<span class="caption">Counter-protesters watch a a convoy-style ‘Rolling Thunder’ protest in Ottawa on April 30, 2022.</span> <span class="attribution"><span class="source">THE CANADIAN PRESS/ Patrick Doyle</span></span>
Counter-protesters watch a a convoy-style ‘Rolling Thunder’ protest in Ottawa on April 30, 2022. THE CANADIAN PRESS/ Patrick Doyle

Public health policy modelled on The Hunger Games is a recipe for confusion and chaos.

COVID-19 gaslighting will only deepen our existing social divisions and exacerbate our culture wars, further eroding our already fragile democracies. As SARS-CoV-2 continues to evolve, surprise, disappoint and frustrate us at every turn, COVID-19 gaslighting will drive citizens deeper into isolated and self-enclosed silos, online and off-line.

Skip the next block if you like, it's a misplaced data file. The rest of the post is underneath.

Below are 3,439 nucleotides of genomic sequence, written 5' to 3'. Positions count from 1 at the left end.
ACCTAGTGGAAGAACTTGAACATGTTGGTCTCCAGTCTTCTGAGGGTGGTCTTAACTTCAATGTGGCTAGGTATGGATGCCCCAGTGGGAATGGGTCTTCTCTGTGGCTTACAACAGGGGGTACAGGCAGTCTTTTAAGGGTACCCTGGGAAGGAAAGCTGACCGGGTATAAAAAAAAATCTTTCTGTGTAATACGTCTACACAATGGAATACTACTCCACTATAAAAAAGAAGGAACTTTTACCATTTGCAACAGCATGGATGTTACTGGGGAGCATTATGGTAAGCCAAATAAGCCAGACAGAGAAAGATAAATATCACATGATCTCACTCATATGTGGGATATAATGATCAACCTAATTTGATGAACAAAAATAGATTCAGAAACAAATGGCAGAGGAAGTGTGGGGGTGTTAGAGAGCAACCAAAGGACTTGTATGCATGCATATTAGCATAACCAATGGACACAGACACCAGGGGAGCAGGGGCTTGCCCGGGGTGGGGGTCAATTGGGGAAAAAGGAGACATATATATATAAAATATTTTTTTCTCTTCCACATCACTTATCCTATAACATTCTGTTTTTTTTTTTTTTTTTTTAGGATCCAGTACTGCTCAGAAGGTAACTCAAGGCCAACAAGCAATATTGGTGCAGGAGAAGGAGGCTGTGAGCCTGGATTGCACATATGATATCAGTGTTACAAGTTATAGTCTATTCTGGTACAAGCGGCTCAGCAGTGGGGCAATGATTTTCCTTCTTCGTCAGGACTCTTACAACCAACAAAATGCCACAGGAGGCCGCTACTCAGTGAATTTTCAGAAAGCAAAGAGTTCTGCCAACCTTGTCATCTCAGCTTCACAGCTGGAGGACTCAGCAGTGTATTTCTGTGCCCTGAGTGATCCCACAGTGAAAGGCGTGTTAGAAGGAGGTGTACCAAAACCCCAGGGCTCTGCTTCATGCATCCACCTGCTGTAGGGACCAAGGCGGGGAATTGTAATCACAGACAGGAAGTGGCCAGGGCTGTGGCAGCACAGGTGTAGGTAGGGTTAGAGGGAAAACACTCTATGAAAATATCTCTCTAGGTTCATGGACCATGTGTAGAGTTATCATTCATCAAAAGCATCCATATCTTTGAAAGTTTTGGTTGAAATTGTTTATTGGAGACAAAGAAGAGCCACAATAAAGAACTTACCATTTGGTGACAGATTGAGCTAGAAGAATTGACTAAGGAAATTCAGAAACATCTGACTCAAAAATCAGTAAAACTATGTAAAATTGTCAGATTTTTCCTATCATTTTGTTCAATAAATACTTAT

It will further encourage the violent trolling of health-care workers and scientists, and feed dangerously reactionary politics. Extremism is the only possible beneficiary of this erosion of public trust.

This article is republished from The Conversation, a nonprofit news site dedicated to sharing ideas from academic experts. It was written by: Jason Hannan, University of Winnipeg.

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Jason Hannan does not work for, consult, own shares in or receive funding from any company or organisation that would benefit from this article, and has disclosed no relevant affiliations beyond their academic appointment.